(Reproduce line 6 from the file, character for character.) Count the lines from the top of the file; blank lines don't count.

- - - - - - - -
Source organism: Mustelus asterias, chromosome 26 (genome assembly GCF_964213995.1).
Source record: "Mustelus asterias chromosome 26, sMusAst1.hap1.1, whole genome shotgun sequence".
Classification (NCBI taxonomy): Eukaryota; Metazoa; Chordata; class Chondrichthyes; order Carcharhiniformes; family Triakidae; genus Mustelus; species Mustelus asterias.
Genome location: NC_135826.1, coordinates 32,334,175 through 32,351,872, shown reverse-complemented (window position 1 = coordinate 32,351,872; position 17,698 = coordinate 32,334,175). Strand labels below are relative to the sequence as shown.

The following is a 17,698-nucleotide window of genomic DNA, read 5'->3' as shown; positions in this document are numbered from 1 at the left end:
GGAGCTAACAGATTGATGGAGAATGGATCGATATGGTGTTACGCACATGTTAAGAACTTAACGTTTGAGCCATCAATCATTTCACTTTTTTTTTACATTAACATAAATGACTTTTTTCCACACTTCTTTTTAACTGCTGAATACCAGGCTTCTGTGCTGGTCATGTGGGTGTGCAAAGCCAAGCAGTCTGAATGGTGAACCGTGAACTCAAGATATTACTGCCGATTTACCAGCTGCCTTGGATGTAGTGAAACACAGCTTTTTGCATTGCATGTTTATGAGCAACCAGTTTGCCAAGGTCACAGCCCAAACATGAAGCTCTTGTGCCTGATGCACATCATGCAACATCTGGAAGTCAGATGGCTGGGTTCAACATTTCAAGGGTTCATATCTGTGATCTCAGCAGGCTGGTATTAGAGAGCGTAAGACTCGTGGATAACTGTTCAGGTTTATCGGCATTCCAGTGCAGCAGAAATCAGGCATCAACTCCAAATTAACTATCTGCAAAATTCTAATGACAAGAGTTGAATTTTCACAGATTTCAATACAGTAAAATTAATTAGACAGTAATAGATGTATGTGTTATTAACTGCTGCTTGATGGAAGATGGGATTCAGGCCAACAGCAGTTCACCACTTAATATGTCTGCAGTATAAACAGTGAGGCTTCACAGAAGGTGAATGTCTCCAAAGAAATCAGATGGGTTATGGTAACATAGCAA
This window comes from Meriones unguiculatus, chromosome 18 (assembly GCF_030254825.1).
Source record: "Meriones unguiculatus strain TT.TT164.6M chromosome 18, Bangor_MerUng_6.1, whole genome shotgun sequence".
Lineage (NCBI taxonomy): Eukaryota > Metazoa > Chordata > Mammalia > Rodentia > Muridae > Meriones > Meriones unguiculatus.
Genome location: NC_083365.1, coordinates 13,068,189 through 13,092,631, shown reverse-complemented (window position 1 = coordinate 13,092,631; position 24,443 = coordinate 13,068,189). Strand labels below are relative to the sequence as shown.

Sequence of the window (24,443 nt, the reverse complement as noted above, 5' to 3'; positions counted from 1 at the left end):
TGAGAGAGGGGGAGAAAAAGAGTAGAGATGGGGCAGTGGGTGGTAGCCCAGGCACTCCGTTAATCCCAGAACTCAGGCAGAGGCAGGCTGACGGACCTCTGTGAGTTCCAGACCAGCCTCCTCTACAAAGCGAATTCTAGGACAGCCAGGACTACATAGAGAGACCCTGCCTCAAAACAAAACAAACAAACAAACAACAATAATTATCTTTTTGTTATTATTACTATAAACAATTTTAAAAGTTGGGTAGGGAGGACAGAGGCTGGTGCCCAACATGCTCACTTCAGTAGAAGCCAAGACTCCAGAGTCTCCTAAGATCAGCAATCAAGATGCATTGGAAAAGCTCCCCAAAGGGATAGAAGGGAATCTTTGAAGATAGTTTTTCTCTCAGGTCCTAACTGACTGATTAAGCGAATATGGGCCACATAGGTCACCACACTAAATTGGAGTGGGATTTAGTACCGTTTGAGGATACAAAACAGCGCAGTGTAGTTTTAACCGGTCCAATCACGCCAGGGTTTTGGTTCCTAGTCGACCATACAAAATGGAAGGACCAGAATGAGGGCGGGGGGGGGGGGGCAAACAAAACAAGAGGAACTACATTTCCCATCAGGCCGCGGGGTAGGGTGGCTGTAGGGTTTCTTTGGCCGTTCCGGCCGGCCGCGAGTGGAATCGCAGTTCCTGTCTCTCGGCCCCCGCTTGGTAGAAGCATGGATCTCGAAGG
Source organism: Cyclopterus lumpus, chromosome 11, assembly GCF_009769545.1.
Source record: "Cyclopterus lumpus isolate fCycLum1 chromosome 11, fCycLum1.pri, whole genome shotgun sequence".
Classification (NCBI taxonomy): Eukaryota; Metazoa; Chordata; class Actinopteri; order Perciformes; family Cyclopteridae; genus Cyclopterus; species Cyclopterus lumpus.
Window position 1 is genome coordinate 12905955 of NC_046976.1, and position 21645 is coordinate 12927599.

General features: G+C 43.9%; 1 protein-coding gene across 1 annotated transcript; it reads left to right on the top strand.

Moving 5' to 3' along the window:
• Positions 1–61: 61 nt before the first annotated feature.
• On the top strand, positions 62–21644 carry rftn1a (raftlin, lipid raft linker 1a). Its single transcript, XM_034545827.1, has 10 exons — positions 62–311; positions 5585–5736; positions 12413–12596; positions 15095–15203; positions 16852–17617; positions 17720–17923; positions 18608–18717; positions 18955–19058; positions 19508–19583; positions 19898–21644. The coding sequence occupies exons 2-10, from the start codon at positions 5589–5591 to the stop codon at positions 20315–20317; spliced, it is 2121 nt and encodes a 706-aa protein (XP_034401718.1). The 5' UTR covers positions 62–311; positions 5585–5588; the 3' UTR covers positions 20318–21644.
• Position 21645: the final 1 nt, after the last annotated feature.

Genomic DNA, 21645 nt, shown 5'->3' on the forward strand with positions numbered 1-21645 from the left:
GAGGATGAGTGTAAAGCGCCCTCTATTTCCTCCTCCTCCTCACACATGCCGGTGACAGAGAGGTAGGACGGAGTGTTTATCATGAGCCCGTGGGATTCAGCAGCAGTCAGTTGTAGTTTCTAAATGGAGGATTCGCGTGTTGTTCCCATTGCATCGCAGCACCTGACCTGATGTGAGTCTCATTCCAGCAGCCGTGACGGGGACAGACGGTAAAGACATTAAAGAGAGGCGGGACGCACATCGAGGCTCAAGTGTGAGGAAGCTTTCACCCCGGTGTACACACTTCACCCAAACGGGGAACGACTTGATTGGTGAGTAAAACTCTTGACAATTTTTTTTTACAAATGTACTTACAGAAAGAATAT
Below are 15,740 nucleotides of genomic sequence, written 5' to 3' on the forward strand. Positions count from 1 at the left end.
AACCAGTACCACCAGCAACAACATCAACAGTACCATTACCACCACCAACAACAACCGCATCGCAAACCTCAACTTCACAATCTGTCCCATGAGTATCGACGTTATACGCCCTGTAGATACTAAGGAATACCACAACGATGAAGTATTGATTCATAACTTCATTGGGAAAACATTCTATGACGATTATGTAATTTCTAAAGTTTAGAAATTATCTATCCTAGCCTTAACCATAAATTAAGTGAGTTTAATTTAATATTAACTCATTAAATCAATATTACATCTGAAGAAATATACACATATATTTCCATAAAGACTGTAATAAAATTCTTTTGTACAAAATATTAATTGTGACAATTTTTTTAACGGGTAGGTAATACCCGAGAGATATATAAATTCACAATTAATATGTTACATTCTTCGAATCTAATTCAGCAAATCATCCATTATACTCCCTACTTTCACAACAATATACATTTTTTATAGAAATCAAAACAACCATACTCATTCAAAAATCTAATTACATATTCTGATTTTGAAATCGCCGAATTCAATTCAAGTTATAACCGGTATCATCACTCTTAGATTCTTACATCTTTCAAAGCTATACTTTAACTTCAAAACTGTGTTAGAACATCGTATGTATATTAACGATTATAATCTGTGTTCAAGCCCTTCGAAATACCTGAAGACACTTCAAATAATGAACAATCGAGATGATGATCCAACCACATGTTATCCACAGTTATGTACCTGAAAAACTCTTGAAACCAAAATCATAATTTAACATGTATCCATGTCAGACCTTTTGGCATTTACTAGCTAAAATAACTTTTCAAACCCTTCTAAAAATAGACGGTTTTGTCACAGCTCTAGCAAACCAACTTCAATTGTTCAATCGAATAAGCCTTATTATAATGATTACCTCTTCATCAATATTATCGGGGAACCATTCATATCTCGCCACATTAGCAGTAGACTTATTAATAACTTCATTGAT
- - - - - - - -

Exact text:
GGAGCTAACAGATTGATGGAGAATGGATCGATATGGTGTTACGCACATGTTAAGAACTTAACGTTTGAGCCATCAATCATTTCACTTTTTTTTTACATTAACATAAATGACTTTTTTCCACACTTCTTTTTAACTGCTGAATACCAGGCTTCTGTGCTGGTCATGTGGGTGTGCAAAGCCAAGCAGTCTGAATGGTGAACCGTGAACTCAAGATATTACTGCCGATTTACCAGCTGCCTTGGATGTAGTGAAACACAGCTTTTTGCATTGCATGTTTATGAGCAACCAGTTTGCCAAGGTCACAGCCCAAACATGAAGCTCTTGTGCCTGATGCACATCATGCAACATCTGGAAGTCAGATGGCTGGGTTCAACATTTCAAGGGTTCATATCTGTGATCTCAGCAGGCTGGTATTAGAGAGCGTAAGACTCGTGGATAACTGTTCAGGTTTATCGGCATTCCAGTGCAGCAGAAATCAGGCATCAACTCCAAATTAACTATCTGCAAAATTCTAATGACAAGAGTTGAATTTTCACAGATTTCAATACAGTAAAATTAATTAGACAGTAATAGATGTATGTGTTATTAACTGCTGCTTGATGGAAGATGGGATTCAGGCCAACAGCAGTTCACCACTTAATATGTCTGCAGTATAAACAGTGAGGCTTCACAGAAGGTGAATGTCTCCAAAGAAATCAGATGGGTTATGGTAACATAGCAA